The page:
England Lions 302 for 7 (Foakes 77*, Hendricks 2-40) v South Africa A
Mark Stoneman and Keaton Jennings made their respective cases to partner Alastair Cook in the upcoming Test series against South Africa, but Haseeb Hameed went run-less for the Lions on the first day of their unofficial Test against South Africa A. Stoneman and Jennings scored half-centuries each on the hottest June day for 41 years in the UK. South Africa A's attack certainly felt the heat.
On a fairly placid surface, they were made to toil and had their fielders to thank for all but two of the scalps they collected.
Hameed was the first to fall. After facing 11 balls without scoring, his eyes lit up at a wide half-volley from Duanne Olivier but Hameed did not get hold of it and skied to Aiden Markram. It was not the kind of shot Hameed would have wanted England selectors James Whitaker and Mick Newell to see but they were at the St Lawrence Ground, keeping an eye on performances ahead of next week's Lions' game against the senior South Africans.
They were treated to a 105-run second-wicket stand between Stoneman and Jennings, in which runs came fairly easily. Though Olivier and his new-ball partner Beuran Hendricks' lines remained testing, Junior Dale and Dane Piedt were looser. Stoneman and Jennings were authoritative in their shot-selection and boundaries came down the ground for both batsman. Stoneman's fifty came first, off 94 balls, and he looked well set to keep going but a moment of Temba Bavuma magic in the field stopped him.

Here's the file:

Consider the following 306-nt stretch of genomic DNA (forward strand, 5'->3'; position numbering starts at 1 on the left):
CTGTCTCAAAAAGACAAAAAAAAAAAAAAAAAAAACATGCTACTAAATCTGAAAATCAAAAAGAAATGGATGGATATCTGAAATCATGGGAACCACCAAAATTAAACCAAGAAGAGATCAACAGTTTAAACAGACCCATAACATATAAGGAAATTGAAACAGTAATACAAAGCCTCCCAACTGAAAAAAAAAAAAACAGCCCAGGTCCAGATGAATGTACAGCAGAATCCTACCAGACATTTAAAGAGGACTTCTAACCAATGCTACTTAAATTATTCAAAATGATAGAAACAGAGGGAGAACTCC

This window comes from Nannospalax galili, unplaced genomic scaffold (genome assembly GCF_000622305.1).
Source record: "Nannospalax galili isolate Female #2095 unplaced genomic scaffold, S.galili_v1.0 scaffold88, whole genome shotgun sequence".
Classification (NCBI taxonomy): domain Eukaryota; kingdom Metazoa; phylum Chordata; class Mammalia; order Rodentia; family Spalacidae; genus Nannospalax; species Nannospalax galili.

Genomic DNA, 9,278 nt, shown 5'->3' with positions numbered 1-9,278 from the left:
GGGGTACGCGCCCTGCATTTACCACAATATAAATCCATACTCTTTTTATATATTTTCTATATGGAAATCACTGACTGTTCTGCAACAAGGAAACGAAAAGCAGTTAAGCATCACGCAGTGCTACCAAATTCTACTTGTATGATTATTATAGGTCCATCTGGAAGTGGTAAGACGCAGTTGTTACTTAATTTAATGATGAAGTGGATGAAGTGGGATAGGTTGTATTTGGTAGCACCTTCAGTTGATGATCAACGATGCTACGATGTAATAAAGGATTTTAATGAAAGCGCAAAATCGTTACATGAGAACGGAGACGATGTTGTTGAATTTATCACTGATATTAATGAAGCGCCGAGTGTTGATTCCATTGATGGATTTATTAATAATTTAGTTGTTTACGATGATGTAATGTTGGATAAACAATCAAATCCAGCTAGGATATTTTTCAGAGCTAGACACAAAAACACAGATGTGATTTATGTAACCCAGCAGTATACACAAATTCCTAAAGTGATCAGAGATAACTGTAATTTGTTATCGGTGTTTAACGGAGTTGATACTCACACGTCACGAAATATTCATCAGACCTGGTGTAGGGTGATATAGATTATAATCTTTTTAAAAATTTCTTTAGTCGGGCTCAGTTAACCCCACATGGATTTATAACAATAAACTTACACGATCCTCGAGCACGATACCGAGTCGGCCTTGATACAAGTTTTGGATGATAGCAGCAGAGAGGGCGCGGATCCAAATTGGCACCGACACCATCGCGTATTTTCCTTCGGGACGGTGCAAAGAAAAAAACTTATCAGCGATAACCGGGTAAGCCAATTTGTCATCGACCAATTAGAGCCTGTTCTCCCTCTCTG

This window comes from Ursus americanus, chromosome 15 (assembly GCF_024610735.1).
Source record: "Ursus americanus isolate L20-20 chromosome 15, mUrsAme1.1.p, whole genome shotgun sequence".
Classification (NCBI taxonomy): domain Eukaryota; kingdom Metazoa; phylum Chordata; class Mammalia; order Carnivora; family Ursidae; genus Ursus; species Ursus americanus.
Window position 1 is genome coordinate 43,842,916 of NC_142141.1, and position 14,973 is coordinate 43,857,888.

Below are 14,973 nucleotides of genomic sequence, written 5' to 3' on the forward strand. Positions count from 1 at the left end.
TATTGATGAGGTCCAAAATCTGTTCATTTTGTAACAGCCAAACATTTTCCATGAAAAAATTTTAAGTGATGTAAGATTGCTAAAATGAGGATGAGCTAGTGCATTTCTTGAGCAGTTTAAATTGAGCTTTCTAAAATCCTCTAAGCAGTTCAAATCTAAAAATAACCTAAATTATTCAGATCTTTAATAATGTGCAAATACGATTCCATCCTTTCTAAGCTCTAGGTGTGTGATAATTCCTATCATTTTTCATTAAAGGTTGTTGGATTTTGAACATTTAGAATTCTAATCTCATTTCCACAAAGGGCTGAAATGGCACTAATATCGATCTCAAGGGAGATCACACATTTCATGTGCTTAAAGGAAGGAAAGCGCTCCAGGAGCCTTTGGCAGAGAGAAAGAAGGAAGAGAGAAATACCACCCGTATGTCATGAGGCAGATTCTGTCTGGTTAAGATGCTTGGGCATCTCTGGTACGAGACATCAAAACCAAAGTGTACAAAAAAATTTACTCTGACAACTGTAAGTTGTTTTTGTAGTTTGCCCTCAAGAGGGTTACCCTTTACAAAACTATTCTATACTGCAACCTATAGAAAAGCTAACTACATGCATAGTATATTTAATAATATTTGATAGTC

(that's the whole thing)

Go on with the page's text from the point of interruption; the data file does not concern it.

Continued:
Stationed at point, Bavuma flung himself at a Stoneman cut to give Hendricks some reward and South Africa A created a small opening. Jennings threatened to shut it firmly when he took on Piedt and brought up his fifty off 106 balls - with 36 runs in boundaries - but Piedt struck back when he bowled Nick Gubbins. Jennings quietened and five overs later cut to gully to give South Africa A their most prized wicket.
The Lions lost 3 for 27 and matters seemed evenly poised halfway through the day but Ben Foakes almost single-handedly changed that. He put on 64 runs for the fifth wicket with Dan Lawrence, who hooked to deep square, and 48 for the sixth with Sam Curran, who should have been run out on five but Kuhn's throw missed. Instead he was eventually lbw to Theuis de Bruyn for 18.
Curran's late wicket gave South Africa A an energy they lacked, especially as the ball grew old, the sun beat harder and the pitch seemed to become easier to bat on but they did not enjoy any more success until they took the second new ball. Four overs before the close of play, Hendricks returned to have Overton caught behind and bring South Africa A back onto a fairly even keel.
Perhaps more notable were the 17 no-balls the South Africa A attack sent down, most of them from the Nackington Road End where the seamers struggled to adjust to the slope.
As much as England are using this match to aid their decisions on their Test squad, so are South Africa. Olivier will compete with the likes of Morne Morkel, Chris Morris and Wayne Parnell - who are all in the T20 squad - for a paceman's place. The A tour has not done much for Olivier's case so far but his form in South Africa, where he topped the first-class wicket-charts, may not have faded from memory. In the batting department, all eyes will be on Kuhn and Markram, who are competing for a spot in the Test opener's role should Stephen Cook lose out, while Bavuma will also be keen to impress.